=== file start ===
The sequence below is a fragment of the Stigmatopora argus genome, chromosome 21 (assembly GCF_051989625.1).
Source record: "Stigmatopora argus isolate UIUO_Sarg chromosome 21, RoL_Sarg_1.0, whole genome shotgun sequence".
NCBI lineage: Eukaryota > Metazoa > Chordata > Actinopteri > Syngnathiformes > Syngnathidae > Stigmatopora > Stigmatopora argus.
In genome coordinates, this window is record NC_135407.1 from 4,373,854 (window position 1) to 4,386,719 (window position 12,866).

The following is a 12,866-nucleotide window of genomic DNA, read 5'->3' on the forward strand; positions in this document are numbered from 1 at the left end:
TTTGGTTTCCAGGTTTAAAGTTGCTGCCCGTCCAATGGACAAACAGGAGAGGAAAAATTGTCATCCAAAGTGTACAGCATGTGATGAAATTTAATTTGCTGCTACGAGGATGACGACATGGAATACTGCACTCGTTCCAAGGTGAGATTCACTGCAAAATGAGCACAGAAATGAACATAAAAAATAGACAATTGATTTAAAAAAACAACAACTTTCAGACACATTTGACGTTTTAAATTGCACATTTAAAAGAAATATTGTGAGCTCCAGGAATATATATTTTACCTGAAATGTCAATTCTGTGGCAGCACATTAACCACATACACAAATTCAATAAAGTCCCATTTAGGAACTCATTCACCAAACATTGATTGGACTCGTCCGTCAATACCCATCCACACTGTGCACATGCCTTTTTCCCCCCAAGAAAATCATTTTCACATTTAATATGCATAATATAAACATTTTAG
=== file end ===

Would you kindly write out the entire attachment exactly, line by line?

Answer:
The sequence below is a fragment of the Stigmatopora argus genome, chromosome 21 (assembly GCF_051989625.1).
Source record: "Stigmatopora argus isolate UIUO_Sarg chromosome 21, RoL_Sarg_1.0, whole genome shotgun sequence".
NCBI lineage: Eukaryota > Metazoa > Chordata > Actinopteri > Syngnathiformes > Syngnathidae > Stigmatopora > Stigmatopora argus.
In genome coordinates, this window is record NC_135407.1 from 4,373,854 (window position 1) to 4,386,719 (window position 12,866).

The following is a 12,866-nucleotide window of genomic DNA, read 5'->3' on the forward strand; positions in this document are numbered from 1 at the left end:
TTTGGTTTCCAGGTTTAAAGTTGCTGCCCGTCCAATGGACAAACAGGAGAGGAAAAATTGTCATCCAAAGTGTACAGCATGTGATGAAATTTAATTTGCTGCTACGAGGATGACGACATGGAATACTGCACTCGTTCCAAGGTGAGATTCACTGCAAAATGAGCACAGAAATGAACATAAAAAATAGACAATTGATTTAAAAAAACAACAACTTTCAGACACATTTGACGTTTTAAATTGCACATTTAAAAGAAATATTGTGAGCTCCAGGAATATATATTTTACCTGAAATGTCAATTCTGTGGCAGCACATTAACCACATACACAAATTCAATAAAGTCCCATTTAGGAACTCATTCACCAAACATTGATTGGACTCGTCCGTCAATACCCATCCACACTGTGCACATGCCTTTTTCCCCCCAAGAAAATCATTTTCACATTTAATATGCATAATATAAACATTTTAG